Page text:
The Bartholomewtown Podcast

Congressman James Langevin (D, RI)

March 19, 2019 Season 1 Episode 83
The Bartholomewtown Podcast
Congressman James Langevin (D, RI)
Chapters
The Bartholomewtown Podcast
Congressman James Langevin (D, RI)
Mar 19, 2019 Season 1 Episode 83
Bill Bartholomew / Jim Langevin
James Langevin is The United States Representative for the 2nd Congressional District, a post he has held since 2001. Langevin served in several key roles in state government before his election to Congress, where he is a member of the House Armed Services and Homeland Security Committees. A legacy figure in Rhode Island, and beyond, Congressman Langevin is the first quadriplegic to serve in Congress, and became the first quadriplegic appointed Speaker Pro Tempore during the 116th congress.
Show Notes Transcript

James Langevin is The United States Representative for the 2nd Congressional District, a post he has held since 2001.  Langevin served in several key roles in state government before his election to Congress, where he is a member of the House Armed Services and Homeland Security Committees.  A legacy figure in Rhode Island, and beyond, Congressman Langevin is the first quadriplegic to serve in Congress, and became the first quadriplegic appointed Speaker Pro Tempore during the 116th congress.


        



Speaker 1:
0:00
Support the Bartholomew town podcast by subscribing, rating, and reviewing on apple podcasts:
Speaker 2:
0:10
by telling you town podcast. Welcome in to another edition of the Bartholomew [inaudible] podcast. I'm your host, Bill Bartholomew. On today's episode,:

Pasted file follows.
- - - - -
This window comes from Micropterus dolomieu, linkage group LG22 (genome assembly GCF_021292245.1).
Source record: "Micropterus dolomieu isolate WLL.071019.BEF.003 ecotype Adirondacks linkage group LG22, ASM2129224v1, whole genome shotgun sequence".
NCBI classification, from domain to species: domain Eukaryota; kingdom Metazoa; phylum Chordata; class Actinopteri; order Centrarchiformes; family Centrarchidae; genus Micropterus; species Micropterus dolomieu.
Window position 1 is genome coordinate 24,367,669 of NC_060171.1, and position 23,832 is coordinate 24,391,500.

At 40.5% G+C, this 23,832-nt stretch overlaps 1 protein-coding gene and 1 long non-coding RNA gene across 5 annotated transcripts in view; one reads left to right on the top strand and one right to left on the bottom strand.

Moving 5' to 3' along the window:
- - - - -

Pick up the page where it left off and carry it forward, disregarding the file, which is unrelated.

Speaker 1:
0:21
I sit down with United States congressman Jim Langevin. James Land Oven is the United States representative for Rhode Island's second congressional district, a post he has held since 2001 lane. You've served in several key roles in state government before his election to Congress where he is a member of the House Armed Services and homeland security committees, a legacy figure in Rhode Island and beyond. Congressmen land given is the first quadriplegic to serve in Congress and became the first quadrapalegic appointed speaker pro temporary during the 116th congress. New episodes of the Bartholomew town podcast every Tuesday and Friday. Subscribe on apple or wherever you listen to podcasts or visit Bartholomew town.com or our I podcast.com. All right, there's a little bit of white noise on the audio for this episode. I did my best to eliminate it without making it sound too much like we're inside a can. Uh, when this took place. Oh, that's because we had some heaters blasting. It was, it was a little fridge it out, you know, New England in the winter. It happens. But without further ado, my conversation with Congressman Jim Langevin.:
Speaker 3:
1:34
Well thank you pat me on the program. I've been with Freud, especially micro island, put this together. So I guess to just sum it up, um, I've been involved in elective office, public service at the most of my adult life. Although I did not, I did deputy now I think that this was going to be my chosen profession when I plan to do with my life. I realize the importance of public service at a very young age, but would be, I thought that was going to be being involved in law enforcement. I want, we try to get started. I said as a police cadet explorer scout program at the local police station to here, Warwick and you would take classes from January to June every year in June, we take a test to the top 10 high schools, get the jobs for the summer. Hey, much stipend each week. But it was a great program.:
Speaker 3:
2:29